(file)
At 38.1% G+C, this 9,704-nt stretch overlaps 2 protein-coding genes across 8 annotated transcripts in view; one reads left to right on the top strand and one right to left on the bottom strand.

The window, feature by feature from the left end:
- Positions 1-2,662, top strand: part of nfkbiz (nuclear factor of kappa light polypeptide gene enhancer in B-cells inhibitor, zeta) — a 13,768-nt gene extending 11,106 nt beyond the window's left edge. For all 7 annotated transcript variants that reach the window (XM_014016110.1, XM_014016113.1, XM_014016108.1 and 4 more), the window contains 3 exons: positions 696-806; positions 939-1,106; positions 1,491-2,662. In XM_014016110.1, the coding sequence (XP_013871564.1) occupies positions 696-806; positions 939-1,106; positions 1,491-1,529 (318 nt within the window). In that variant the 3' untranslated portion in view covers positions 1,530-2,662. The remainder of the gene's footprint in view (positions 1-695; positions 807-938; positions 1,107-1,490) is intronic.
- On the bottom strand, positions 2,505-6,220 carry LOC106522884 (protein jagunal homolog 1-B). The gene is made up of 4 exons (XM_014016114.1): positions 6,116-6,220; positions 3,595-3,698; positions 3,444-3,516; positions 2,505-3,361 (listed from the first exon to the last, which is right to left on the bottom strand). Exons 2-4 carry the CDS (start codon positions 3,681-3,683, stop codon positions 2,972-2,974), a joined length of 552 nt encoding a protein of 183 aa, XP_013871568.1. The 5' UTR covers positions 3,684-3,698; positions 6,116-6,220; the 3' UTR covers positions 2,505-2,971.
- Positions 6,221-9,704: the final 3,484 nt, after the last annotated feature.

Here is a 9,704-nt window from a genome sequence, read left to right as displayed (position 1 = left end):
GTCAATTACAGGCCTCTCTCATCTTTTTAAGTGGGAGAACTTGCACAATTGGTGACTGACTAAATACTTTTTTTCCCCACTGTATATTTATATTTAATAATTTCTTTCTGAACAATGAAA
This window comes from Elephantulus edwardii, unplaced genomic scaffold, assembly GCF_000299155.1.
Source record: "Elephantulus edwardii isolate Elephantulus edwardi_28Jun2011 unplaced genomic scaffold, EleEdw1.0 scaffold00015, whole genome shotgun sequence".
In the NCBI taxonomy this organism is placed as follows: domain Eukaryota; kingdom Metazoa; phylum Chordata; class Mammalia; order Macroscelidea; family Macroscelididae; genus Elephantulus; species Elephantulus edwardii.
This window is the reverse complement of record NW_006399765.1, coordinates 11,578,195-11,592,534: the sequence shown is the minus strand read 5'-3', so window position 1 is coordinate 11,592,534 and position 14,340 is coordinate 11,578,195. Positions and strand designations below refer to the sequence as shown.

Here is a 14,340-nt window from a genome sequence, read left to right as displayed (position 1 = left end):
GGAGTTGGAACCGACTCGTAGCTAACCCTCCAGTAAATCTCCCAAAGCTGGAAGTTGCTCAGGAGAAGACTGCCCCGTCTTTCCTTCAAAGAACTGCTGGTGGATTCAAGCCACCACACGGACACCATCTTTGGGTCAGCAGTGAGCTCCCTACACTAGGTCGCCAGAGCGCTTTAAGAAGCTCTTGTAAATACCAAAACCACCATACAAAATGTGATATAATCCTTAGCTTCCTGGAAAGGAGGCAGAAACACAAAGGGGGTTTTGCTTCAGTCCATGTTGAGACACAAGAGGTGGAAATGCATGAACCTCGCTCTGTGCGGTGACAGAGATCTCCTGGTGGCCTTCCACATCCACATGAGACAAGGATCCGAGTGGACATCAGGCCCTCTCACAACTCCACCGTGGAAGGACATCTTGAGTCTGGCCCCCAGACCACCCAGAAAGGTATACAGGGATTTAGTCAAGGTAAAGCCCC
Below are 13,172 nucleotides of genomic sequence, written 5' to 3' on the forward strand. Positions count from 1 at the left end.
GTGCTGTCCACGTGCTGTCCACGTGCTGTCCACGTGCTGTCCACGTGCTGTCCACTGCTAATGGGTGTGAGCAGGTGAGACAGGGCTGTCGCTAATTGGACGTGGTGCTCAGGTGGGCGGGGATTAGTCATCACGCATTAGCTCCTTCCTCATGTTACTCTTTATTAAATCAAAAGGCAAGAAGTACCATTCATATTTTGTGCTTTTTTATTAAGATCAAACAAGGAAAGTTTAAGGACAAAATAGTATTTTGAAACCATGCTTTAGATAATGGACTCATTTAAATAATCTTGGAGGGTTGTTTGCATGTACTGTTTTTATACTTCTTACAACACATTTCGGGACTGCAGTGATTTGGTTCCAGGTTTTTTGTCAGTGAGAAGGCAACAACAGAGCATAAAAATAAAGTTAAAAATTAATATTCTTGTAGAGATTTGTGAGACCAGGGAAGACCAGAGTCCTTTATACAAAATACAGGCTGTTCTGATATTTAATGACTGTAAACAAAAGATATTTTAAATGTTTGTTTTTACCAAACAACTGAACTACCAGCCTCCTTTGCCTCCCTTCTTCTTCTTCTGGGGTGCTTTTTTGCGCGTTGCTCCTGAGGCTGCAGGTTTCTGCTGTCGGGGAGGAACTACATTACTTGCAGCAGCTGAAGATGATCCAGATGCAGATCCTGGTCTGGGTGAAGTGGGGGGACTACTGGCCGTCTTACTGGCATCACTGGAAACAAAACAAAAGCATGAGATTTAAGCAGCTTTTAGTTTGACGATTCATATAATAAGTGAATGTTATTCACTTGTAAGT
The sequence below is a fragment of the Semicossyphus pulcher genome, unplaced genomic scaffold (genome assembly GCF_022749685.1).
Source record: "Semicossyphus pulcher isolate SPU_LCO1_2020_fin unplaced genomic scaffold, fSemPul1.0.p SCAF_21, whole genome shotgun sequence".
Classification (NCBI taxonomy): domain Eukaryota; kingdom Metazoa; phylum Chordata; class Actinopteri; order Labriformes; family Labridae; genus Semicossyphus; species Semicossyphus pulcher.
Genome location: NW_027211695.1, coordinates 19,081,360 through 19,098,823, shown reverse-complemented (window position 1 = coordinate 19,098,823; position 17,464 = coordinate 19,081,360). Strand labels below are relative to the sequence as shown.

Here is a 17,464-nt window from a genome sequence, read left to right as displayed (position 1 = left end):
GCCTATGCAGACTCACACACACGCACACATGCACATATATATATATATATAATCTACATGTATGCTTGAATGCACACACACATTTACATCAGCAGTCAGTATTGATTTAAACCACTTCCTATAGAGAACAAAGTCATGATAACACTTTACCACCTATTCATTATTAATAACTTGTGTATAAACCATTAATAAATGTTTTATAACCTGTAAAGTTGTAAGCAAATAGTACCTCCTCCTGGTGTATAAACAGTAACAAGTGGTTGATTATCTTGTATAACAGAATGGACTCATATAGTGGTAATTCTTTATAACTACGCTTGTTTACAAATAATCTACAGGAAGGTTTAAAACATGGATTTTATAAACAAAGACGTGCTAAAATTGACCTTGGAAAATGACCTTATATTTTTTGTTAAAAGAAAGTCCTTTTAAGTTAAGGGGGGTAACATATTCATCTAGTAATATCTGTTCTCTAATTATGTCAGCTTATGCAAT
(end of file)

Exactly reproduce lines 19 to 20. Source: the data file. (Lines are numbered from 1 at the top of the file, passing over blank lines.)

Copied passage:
Genome location: NW_027211695.1, coordinates 19,081,360 through 19,098,823, shown reverse-complemented (window position 1 = coordinate 19,098,823; position 17,464 = coordinate 19,081,360). Strand labels below are relative to the sequence as shown.

Here is a 17,464-nt window from a genome sequence, read left to right as displayed (position 1 = left end):